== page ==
Hello again. My vacation, strangely bracketed with posts about the profoundly awesome state of the Still-Inexplicably-Microsoft-Dominant Global Software Paradigm, has come to an end. I'm sure you were all destitute without your semi-weekly postings about the philosophical implications of...uh...stuff.
Musical news has transpired during this middle time: whereas before I went on vacation there existed in the world a total of zero (0) compilations featuring songs by The Calculus Affair, there now exist not one, but in fact TWO (2) such CDs. Men Of Luggage appears on The Best Of Sound Aid, a compilation in support of Heifer International (favorite charity of The Gadfly family), which you can buy (or listen to clips, if you like to hear things first) from CDBaby by clicking here. The Man Who Used To Hunt Cougars For Bounty appears smack dab in the middle of Indiescent Exposure, a compilation of artists from the 2007 RPM challenge. In the theoretical world of our imagination, this album comes out on the Hear Music label this fall (in reality, these things are fraught with peril). In the meantime you can stream the album here (you should do this, and you should buy this CD if it ever comes out, because it is a frickin' awesome album) (and not just because it contains a song by me).
Calvino: Why should I purchase either of these CDs? I can already download these two songs for free, and I probably won't really like anything else on either of them.
The Stoat: Caché, my eponymous friend. Ignore the obvious and mundane "it's a good cause," or "you should support the independent musician blah blah blah," arguments—not that they aren't compelling, but they pale in comparison to the associated coolness you will acquire.
Calvino: What are you talking about? Have you read If on a winter's night a traveler? I am already totally cool.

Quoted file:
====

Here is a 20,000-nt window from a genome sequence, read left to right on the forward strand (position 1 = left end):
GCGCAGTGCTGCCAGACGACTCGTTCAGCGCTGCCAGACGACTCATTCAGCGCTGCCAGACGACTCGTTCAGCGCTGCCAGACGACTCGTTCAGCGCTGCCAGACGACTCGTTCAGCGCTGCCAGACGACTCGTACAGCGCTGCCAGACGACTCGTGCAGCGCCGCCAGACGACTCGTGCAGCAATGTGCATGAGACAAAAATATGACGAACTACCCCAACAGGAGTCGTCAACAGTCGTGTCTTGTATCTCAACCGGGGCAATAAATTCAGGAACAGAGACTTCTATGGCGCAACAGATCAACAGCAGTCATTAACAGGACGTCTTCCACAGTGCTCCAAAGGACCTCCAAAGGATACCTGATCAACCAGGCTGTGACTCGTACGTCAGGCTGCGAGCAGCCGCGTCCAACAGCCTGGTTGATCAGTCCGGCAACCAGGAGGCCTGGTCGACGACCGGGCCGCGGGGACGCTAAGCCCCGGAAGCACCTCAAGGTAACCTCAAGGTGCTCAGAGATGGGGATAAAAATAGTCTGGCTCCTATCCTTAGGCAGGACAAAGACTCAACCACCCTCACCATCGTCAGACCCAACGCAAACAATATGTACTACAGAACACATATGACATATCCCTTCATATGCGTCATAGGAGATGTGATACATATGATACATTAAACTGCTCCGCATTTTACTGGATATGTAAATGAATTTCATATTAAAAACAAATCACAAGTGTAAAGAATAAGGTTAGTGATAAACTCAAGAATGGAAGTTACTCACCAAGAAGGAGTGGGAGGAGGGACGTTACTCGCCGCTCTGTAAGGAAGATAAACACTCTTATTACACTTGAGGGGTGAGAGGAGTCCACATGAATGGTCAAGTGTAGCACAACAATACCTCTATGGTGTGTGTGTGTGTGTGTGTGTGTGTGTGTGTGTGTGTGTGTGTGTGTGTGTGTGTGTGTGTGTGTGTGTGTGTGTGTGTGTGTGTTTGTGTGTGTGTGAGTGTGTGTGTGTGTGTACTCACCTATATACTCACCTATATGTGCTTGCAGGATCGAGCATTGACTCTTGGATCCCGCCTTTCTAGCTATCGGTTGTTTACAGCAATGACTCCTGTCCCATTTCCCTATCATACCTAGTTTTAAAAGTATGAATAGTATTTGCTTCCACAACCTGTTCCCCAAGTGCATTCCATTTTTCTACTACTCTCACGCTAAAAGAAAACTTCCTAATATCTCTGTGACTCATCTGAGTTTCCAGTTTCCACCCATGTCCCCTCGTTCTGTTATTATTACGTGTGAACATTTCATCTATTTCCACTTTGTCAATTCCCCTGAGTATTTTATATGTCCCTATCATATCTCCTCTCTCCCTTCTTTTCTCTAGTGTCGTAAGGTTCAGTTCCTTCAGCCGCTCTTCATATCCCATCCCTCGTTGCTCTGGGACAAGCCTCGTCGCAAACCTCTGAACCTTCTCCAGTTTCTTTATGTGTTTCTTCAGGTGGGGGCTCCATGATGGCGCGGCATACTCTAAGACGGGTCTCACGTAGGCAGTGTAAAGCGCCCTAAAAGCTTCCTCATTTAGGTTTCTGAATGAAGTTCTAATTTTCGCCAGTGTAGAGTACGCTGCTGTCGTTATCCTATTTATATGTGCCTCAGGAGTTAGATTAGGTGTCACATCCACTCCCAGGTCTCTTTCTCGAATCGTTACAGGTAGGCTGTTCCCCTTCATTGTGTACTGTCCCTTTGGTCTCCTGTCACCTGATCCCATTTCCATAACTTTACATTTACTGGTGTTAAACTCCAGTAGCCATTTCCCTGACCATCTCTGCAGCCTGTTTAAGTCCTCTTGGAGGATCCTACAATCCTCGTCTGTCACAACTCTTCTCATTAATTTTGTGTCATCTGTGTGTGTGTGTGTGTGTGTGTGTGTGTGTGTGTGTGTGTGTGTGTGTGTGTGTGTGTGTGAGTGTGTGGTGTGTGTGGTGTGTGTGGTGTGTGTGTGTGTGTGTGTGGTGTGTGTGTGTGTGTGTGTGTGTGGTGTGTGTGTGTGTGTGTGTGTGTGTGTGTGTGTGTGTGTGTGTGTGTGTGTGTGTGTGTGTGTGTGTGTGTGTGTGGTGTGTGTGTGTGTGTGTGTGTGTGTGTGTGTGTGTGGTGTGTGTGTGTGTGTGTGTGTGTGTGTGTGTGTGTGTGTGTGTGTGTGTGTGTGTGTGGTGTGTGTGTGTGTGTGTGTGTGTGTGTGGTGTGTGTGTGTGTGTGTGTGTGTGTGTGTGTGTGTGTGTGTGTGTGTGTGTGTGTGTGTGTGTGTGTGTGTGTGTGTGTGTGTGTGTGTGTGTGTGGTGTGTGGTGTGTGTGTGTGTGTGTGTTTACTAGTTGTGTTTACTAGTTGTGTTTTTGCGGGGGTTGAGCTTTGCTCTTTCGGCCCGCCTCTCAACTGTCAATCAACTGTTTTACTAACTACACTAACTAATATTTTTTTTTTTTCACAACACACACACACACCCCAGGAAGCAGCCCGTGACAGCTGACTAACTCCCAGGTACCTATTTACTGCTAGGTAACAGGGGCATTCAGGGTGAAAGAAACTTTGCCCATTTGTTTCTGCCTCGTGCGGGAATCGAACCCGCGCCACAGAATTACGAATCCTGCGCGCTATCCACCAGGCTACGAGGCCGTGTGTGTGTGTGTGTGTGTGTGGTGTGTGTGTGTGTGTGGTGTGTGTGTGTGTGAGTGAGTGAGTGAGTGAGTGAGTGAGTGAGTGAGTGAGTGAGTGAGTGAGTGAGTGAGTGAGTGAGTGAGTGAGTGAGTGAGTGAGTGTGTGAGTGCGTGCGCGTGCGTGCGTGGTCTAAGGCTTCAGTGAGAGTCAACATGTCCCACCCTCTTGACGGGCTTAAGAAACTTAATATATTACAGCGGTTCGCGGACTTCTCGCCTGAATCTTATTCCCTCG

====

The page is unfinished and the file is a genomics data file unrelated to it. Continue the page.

The Stoat: Agreed, but consider the level of coolness you would attain by not only being the author of the greatest meta-novel in the modern literary canon but also being friends with an actual musician. We're no longer talking about just knowing some dude somewhere who records music in his basement. Other people, random people totally unknown to either of you, have taken your friend's music and deemed it, in some way and for some definition of the term, "worthy".
Calvino: But isn't it already too late? How can I differentiate myself from these unwashed masses who are, even now, flocking in to attempt to claim ownership of this associative coolness?
The Stoat: Your coolness was assured from the moment you met in high school/college/glee club/your cousin's Bat Mitzvah. These other people are relative late-comers. You already knew him in the proverbial "when." So of course you have these two compilation albums. And the album he recorded four years ago that he only gave to his close friends that the hoi polloi haven't heard of. And the mp3 demos of a couple of new songs he's working on that he emailed to you a couple of weeks ago. You're just that cool.
Calvino: AND I wrote If on a winter's night a traveler.
The Stoat: And you wrote If on a winter's night a traveler.